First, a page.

In her address on national radio and television on Sunday evening (Nov. 19), on Black Awareness Day, celebrated on November 20, Minister of Racial Equality Anielle Franco defended the principles of equal rights and opportunities for black individuals. Emphasizing the importance of access to education, healthcare, employment, and fair wages, she underscored that the rich cultural diversity of the country must not translate into inequality of opportunities and rights.
Acknowledging the historical contributions of black people to the nation's diversity, Minister Franco expressed concern over prevailing disparities. She pointed out that data reveals higher rates of hunger, food insecurity, and violence among black individuals, attributing these challenges to "persistent racism in society."
"We all have the same right to live with dignity, access education and childcare, enjoy good health, secure employment with fair wages, live in safety, reside in decent housing, and have access to quality food. We share the right to dream and strive to turn our dreams into reality," she asserted.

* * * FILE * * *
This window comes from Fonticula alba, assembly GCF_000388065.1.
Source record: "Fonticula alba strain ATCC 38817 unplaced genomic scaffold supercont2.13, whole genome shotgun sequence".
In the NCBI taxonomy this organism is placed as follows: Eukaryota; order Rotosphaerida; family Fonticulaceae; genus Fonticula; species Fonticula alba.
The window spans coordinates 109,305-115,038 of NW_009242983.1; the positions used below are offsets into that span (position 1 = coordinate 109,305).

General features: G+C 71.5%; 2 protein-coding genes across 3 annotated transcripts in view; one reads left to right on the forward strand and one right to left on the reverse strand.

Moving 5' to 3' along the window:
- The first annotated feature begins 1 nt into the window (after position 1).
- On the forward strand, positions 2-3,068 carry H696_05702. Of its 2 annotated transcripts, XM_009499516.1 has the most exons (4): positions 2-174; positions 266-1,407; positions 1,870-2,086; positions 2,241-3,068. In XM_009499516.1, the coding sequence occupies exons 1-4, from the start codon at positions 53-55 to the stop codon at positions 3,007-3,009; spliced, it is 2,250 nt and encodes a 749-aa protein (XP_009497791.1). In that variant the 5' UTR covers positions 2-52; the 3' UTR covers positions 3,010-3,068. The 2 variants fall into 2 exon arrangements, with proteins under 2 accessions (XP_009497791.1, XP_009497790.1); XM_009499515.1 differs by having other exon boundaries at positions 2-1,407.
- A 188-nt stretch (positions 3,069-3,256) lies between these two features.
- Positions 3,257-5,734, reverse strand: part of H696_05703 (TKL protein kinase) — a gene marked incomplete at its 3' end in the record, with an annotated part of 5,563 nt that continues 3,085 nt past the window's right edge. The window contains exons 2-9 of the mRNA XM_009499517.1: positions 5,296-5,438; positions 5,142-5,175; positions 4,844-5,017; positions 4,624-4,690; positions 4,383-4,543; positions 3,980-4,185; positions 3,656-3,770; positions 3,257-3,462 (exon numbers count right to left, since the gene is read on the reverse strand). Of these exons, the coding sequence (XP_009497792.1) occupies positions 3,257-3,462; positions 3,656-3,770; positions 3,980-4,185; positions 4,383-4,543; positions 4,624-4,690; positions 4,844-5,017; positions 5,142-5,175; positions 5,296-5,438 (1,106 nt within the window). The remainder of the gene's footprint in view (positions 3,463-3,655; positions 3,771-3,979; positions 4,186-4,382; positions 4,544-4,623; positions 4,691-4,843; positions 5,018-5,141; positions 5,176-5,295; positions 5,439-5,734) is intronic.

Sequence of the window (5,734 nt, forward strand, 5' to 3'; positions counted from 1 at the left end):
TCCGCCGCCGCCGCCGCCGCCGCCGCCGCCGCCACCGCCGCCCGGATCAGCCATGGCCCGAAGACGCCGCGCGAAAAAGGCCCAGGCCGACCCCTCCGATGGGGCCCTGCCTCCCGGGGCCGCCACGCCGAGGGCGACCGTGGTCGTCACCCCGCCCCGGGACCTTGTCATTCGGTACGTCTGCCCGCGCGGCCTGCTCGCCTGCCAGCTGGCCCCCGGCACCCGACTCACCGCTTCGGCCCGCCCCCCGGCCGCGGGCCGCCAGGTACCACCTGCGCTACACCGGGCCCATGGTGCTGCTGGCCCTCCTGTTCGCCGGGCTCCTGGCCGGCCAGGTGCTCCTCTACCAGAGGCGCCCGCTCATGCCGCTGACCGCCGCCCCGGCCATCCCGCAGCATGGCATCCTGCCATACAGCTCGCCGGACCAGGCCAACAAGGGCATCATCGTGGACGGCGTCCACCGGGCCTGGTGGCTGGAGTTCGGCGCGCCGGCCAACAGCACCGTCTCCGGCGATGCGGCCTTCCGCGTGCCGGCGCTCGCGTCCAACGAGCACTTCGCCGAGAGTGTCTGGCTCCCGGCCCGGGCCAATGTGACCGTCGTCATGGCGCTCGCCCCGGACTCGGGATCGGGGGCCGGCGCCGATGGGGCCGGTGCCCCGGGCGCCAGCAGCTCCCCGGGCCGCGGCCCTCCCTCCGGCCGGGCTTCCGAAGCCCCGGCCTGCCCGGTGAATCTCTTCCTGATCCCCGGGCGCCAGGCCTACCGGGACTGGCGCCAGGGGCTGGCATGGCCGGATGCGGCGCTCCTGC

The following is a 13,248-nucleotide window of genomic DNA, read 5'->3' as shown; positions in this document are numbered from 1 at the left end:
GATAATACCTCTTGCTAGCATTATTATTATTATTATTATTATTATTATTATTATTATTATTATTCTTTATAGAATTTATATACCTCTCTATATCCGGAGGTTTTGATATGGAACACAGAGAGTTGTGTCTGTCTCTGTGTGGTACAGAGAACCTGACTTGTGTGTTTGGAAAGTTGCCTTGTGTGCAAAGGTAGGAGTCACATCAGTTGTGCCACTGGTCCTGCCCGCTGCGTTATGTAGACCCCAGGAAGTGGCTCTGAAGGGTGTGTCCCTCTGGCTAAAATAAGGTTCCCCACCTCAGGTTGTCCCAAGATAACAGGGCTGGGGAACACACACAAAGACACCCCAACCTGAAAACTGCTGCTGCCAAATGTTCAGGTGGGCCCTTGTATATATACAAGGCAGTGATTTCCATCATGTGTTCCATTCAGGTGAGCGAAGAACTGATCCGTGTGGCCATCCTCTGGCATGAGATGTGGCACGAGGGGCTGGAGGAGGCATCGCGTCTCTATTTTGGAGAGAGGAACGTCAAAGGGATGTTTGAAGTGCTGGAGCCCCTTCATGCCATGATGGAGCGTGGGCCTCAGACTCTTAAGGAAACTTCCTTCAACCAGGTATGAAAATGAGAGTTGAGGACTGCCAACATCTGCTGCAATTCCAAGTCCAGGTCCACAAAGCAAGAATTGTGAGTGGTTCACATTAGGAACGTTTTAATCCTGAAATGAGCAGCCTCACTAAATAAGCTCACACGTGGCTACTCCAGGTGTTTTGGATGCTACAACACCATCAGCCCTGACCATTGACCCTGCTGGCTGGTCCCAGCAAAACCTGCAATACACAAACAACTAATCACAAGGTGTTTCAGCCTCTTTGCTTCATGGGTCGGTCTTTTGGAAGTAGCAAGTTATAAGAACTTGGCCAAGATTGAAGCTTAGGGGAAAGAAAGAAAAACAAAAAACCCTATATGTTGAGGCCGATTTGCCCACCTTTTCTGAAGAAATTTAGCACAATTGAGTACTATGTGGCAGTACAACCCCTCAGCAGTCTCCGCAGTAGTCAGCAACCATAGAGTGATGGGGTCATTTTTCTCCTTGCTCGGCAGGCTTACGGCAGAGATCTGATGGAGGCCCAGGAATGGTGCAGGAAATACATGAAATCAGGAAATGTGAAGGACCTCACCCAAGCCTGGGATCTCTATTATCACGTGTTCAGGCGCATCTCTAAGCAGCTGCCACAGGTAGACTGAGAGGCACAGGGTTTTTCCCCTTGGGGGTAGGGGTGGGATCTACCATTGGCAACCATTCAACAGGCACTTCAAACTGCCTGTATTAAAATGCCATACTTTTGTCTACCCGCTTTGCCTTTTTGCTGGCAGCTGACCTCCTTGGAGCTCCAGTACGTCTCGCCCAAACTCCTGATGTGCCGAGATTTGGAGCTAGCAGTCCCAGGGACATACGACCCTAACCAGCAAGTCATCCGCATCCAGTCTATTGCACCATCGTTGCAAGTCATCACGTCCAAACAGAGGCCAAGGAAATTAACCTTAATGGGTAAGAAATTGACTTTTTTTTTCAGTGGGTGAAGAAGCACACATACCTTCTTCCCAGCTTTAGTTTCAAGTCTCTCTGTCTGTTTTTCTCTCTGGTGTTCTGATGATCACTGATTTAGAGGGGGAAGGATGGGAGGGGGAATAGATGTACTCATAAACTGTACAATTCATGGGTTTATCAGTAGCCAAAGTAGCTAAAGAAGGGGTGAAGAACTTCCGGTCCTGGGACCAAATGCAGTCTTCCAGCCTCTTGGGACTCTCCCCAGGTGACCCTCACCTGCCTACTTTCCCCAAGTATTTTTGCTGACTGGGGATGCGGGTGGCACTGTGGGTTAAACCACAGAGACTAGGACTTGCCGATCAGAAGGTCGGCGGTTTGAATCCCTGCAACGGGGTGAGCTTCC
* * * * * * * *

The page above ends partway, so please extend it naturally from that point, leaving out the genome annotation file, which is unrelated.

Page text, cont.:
Reflecting on the collective struggle of the Brazilian people and social movements to secure social rights, Minister Franco highlighted the efforts of the Lula government to reduce inequality. She specifically mentioned policies such as the introduction of quotas for black individuals in universities and public service positions, as well as legislation equating racial insult to the crime of racism.
"As we move forward, our commitment to memory and reparation, the pursuit of a dignified life for all Brazilians, and the development of our nation remains unwavering. Together, we are building a Brazil committed to racial equality-a fairer and happier Brazil," Minister Franco concluded.
The significance of November 20 traces back to the day Zumbi dos Palmares, leader of the resistance against slavery in the Quilombo dos Palmares-in Serra da Barriga, Alagoas state-lost his life in 1695 at the hands of Portuguese troops.
Source: Agencia Brasil